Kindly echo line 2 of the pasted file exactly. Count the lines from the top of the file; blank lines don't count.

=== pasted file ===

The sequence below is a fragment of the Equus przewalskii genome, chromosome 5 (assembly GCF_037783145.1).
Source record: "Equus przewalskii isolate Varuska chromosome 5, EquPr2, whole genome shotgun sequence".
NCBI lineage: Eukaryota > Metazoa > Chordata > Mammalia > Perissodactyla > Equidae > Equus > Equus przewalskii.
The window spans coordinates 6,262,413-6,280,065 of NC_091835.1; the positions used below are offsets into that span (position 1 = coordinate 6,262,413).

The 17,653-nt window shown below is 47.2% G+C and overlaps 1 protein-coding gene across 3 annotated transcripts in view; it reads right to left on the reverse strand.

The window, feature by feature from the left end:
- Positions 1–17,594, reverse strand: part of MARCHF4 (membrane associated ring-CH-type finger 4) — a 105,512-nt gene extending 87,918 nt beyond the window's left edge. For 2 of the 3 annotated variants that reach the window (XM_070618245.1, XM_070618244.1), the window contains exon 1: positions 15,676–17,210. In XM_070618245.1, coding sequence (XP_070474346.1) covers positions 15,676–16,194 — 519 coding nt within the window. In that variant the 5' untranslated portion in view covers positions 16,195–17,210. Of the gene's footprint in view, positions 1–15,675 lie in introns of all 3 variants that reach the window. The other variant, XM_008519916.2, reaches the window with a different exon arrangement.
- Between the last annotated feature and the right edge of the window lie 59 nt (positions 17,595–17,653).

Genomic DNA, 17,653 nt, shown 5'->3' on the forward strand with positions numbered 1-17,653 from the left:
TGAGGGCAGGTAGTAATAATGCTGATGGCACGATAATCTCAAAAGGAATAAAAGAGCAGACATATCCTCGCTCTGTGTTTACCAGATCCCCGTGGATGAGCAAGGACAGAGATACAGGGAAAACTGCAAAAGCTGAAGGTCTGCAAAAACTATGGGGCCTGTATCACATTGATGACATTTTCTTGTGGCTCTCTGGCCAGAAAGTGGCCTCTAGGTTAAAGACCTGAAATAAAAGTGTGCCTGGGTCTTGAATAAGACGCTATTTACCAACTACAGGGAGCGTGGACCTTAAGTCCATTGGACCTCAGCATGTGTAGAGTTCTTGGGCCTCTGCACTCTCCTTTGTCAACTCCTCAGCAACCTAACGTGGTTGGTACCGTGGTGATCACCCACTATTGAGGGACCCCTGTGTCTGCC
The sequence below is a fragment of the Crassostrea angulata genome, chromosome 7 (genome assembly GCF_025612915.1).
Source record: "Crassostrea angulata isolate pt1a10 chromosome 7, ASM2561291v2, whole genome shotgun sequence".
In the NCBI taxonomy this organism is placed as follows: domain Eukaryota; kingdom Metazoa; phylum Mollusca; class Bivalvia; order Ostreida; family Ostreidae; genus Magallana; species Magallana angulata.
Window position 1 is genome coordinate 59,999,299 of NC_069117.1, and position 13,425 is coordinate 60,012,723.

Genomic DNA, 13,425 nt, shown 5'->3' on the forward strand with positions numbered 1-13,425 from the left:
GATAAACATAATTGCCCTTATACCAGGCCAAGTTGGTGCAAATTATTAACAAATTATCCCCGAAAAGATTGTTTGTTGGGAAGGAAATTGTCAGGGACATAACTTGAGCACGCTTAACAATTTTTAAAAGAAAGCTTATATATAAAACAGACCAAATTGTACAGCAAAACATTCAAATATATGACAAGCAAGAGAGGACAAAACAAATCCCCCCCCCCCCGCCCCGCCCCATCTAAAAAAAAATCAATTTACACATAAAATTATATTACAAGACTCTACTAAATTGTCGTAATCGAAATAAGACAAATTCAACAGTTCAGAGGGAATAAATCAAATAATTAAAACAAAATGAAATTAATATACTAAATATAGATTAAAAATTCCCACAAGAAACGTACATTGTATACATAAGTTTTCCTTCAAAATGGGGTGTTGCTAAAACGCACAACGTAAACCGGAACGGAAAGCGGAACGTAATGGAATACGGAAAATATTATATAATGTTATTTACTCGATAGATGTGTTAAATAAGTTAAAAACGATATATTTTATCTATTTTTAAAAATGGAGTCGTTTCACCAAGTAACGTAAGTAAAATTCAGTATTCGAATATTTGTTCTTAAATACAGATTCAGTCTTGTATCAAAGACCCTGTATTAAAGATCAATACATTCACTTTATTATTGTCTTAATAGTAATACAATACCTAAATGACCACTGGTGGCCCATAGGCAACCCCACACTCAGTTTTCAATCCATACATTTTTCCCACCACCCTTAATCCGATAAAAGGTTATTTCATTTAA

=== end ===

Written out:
Source record: "Equus przewalskii isolate Varuska chromosome 5, EquPr2, whole genome shotgun sequence".